Moderated by Rachel Stein | firstname.lastname@example.org
In our last dilemma, Rick and Debby were eagerly preparing to spend Passover with their children as they have done for many years. In the midst of packing, their son, David, called to inform Debby that there had been a change in their usual accommodations.
“You can either stay in a hotel or in a neighbor’s guest room,” David explained in a matter-of-fact way. “The newlyweds need the basement suite.”
Wounded, Debby no longer felt welcome and wondered whether they shouldn’t go.
Dear Debby and Rick,
Your feelings make so much sense in this situation! For years you have stayed under the same roof together with your children and grandchildren, making the most of holiday time to enjoy a special bonding experience.
Suddenly, without warning, your newlywed expectant grandchildren’s needs are prioritized before yours. Bristling, you are left feeling cast aside and secondary to the new generation.
Often a situation is so much more palatable when couched in the proper phraseology. If your son had approached you in the following loving way, rather than simply stating the facts, I am sure you would have felt more cared about.
Imagine this interaction: “Mom, we always love when you and Daddy join us for Passover. Everyone is already counting down until we see you; it’s the highlight of our holiday. But I have a dilemma that I wanted to run by you. Since Rachel is expecting soon, it’s hard for her to do much walking. As much as we love having you in the house with us, would you mind if they stay in the basement this time? I want you to be comfortable, so I thought I would ask for your preference of using a neighbor’s guest room or a hotel. Would either of those options work for you?”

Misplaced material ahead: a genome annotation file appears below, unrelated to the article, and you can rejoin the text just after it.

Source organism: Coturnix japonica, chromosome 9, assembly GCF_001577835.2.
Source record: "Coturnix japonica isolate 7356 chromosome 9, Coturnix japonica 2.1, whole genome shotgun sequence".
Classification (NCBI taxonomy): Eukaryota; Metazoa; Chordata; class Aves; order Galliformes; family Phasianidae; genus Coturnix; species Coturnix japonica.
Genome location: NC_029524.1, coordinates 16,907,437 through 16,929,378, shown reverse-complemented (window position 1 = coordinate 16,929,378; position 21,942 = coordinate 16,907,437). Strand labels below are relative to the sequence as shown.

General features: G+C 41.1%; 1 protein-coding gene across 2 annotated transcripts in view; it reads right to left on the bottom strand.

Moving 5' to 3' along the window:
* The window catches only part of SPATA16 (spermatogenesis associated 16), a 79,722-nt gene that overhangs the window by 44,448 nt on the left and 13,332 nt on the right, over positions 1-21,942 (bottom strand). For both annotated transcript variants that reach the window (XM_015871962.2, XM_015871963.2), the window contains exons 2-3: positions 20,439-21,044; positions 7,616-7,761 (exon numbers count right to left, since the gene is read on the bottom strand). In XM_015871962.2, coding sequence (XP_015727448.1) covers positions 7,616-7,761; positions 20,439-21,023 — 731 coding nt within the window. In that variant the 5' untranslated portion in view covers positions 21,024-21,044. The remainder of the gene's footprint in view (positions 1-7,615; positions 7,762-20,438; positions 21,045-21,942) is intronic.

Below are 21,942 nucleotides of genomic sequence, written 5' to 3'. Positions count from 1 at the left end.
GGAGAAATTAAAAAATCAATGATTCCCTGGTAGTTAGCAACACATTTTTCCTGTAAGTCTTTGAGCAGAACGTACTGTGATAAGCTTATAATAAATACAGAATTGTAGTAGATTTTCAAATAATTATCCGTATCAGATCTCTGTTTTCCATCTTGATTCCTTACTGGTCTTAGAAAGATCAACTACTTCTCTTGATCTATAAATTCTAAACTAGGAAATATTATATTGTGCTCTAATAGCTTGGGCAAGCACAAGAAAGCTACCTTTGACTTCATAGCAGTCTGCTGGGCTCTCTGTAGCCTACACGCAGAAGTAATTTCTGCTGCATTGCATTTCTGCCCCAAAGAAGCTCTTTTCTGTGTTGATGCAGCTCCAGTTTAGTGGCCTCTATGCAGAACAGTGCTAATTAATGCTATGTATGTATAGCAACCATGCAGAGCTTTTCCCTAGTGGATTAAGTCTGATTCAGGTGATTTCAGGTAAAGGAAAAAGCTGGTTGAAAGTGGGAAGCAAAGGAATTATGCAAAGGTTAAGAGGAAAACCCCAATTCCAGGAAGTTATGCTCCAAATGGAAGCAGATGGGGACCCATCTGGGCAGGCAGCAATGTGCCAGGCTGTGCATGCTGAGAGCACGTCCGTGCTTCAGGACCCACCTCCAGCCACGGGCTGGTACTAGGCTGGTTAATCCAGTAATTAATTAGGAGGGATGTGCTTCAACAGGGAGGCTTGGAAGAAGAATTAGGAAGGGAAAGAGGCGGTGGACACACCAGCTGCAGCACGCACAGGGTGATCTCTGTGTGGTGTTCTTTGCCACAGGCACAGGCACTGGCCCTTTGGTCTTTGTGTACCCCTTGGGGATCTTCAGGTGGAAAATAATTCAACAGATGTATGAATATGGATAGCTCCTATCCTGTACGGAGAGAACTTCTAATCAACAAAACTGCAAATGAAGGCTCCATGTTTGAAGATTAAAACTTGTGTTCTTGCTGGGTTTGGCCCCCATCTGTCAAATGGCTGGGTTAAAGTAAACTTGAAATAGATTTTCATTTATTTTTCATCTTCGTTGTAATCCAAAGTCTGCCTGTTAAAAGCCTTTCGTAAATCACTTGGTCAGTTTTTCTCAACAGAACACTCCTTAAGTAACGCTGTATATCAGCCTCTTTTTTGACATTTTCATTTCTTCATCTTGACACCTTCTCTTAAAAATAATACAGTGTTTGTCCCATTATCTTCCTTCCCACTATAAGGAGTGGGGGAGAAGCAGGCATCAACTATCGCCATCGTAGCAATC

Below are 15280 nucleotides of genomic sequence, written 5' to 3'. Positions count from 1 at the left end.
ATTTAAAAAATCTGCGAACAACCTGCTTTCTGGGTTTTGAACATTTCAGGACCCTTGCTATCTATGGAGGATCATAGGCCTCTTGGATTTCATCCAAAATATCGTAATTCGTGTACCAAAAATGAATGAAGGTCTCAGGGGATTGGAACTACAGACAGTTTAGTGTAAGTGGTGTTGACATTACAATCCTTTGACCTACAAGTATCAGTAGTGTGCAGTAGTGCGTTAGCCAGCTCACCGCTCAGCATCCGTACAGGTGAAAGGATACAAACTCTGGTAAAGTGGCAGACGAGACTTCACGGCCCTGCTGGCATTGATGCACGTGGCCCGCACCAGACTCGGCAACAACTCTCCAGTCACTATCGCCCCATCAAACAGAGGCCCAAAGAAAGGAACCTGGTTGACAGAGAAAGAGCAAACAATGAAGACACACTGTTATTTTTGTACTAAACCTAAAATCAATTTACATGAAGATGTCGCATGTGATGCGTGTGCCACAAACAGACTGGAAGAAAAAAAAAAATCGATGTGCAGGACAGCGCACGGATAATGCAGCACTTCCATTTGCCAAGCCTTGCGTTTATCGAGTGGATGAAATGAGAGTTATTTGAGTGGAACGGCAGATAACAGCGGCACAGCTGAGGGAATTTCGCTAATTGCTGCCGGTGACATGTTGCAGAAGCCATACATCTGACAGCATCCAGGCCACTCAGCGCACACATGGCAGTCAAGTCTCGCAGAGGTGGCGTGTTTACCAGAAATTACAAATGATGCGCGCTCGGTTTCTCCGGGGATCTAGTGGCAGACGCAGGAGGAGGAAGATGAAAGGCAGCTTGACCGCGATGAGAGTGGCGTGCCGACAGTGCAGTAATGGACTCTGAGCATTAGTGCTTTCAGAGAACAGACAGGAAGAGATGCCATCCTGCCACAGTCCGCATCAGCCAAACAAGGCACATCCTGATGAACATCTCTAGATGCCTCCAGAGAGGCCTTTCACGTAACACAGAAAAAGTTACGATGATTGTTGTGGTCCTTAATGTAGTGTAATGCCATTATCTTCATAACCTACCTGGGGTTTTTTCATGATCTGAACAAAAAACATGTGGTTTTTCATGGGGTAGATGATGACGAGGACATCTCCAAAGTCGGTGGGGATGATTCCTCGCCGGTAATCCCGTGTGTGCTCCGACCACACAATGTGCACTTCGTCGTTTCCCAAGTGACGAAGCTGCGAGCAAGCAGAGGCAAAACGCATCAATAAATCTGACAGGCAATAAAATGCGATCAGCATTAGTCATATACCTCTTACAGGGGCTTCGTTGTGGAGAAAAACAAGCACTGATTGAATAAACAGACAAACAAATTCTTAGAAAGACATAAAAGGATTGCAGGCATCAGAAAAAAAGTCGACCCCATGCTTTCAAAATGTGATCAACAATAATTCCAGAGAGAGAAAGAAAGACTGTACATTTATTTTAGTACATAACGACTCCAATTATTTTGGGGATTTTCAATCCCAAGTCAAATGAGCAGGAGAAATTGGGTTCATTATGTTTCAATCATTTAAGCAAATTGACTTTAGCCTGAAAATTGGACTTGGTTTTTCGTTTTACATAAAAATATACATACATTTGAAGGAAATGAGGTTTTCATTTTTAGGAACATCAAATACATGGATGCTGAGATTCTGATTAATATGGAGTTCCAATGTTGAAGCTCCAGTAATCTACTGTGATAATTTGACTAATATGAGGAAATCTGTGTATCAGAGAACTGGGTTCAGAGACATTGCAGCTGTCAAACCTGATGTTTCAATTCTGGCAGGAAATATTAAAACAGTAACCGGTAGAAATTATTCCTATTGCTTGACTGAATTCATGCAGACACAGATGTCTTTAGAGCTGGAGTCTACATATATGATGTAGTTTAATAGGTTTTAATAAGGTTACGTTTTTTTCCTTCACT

Perhaps you still would have felt somewhat uncomfortable because you looked forward to being in the house together with everyone. But I imagine you would have understood the situation and gently told David: “I understand. The last trimester can be difficult; it’s no problem. Let me talk to Daddy and get back to you.”
Your feelings of displacement and not being cared about would not be your predominant reaction. Surely, you, a loving grandmother, would want the best for your married grandchildren.
Remaining at home for Passover would cause so much pain and distress. Spending time together during this holiday has been a family tradition for you for years; your absence would cause great angst and probably create a rift dividing you, your children and your grandchildren. Nothing is worth that outcome.
If I were you, I would take a step back and realize that no one is trying to displace, dishonor or hurt you. Your children are simply trying to navigate the needs of their expanding family while doing their best to accommodate everyone.
I hope you enjoyed a healthy, happy Passover together with your family!
Would you like to know the conclusion of our story? I’m Debby, the one who wrote in with the dilemma. As I lift the curtain on the final scene in this scenario, you will see that G-d really does have a sense of humor.
Rick and I opted to stay at the neighbor’s house around the block, and they gave us a lovely little room with its own private entrance. Our children’s home was rowdy and bustling, “really happening,” as they say in today’s modern lingo. Many of our grandchildren had friends coming and going, and the noise level was high.
To my surprise, I enjoyed having a little getaway where I could open a book and enjoy some solitude, some one-on-one time with Rick, and some private time and space away from all the commotion.
Funny how the tables turned, isn’t it? So here’s my advice to any of you facing a similar predicament: Next time a situation seems dark and one-sided, take a step back and examine it carefully from all angles. There may just be a secret gift waiting to be opened and savored.
Looking back, this Passover was probably my best one, chock-full of nachas and meaningful memories. After all, what could be better than having the whole family together?
Wishing all of you the best,
Shared Spirit is a column in which people write in to share personal dilemmas. Readers are encouraged to assist by offering meaningful advice.